In the present case, Sylvester was convicted of a separate felony offense prior to the plea of guilty which he now challenges. Clearly, the impingement upon the civil rights of convicted felons with which the Supreme Court was concerned in Carafas is rendered meaningless in such a context. The civil disabilities and burdens the Supreme Court described simply would not be relieved by hearing petitioner's claim, because even if an evidentiary hearing was conducted which resulted in habeas relief, Sylvester would remain a felon branded by the civil disabilities stemming from his prior conviction.
The only concrete disability of which Sylvester could complain is not civil at all and therefore not the type of burden with which the Supreme Court was concerned in Carafas. New York Penal Law § 70.10 authorizes the sentencing court to impose a harsher sentence of imprisonment when the court finds that a person is a "persistent felony offender":
"2. Authorized sentence. When the court has found, pursuant to the provisions of the criminal procedure law, that a person is a persistent felony offender, and when it is of the opinion that the history and character of the defendant and the nature and circumstances of his criminal conduct indicate that extended incarceration and life-time supervision will best serve the public interest, the court, in lieu of imposing the sentence of imprisonment authorized by section 70.00, 70.02, 70.04 or 70.06 for the crime of which such person presently stands convicted, may impose the sentence of imprisonment authorized by that section for a class A-I felony. In such event, the reasons for the court's opinion shall be set forth in the record." N.Y. Penal Law § 70.10.
Thus, a person who commits a felony after having been previously incarcerated for two separate felonies may, in the court's discretion, be sentenced to imprisonment for a minimum of 15-25 years and a maximum of life,
if the court determines that this harsher sentence "will best serve the public interest." If Sylvester commits another felony, and if the sentencing judge determines that extended incarceration and life-time supervision is appropriate, only then could he be conceivably "burdened" by the plea which he now challenges. Yet, the Court is of the view that quite a chasm separates the concepts of deprivation of civil rights possessed by law-abiding citizens and the "right" to be free from discretionary perusal by a trial judge of the risks to society which a particular convicted criminal poses.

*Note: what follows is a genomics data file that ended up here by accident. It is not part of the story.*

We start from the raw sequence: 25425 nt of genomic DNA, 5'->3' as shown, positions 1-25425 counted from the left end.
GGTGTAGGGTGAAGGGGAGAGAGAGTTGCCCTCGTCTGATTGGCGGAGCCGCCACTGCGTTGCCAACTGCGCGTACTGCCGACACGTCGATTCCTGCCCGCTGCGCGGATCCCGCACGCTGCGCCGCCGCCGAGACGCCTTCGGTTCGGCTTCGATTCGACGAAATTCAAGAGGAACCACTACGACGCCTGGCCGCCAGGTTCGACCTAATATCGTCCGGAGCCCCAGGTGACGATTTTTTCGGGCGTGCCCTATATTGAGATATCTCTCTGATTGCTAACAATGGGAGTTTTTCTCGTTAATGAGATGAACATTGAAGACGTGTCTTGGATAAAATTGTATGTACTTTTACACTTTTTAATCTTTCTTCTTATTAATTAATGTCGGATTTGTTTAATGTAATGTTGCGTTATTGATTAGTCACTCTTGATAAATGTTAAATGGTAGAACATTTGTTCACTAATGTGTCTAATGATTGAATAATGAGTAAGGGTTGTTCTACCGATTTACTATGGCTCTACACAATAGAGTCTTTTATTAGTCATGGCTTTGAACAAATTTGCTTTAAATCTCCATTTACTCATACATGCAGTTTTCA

Several federal courts have similarly distinguished Carafas and held habeas petitions moot when it appeared that the civil disabilities outlined by the Supreme Court did not exist in the circumstances of the case. In Bjerkan v. United States, 529 F.2d 125 (7th Cir. 1975), the habeas petitioner was convicted for refusing to report for induction into the armed forces, but then received a presidential pardon while appellate review on his petition was pending. In holding that the pardon restored petitioner's basic civil rights, negating the collateral consequences and mooting the appeal, the court stated:
"Obviously, a pardon cannot erase the basic fact of conviction, nor can it wipe away the social stigma that a conviction inflicts. These, however, were not the "collateral consequences' which concerned the Court in Carafas. The "collateral consequences' noted in Carafas were of a substantial nature, consisting of deprivation of a person's basic rights, the right to work in certain ...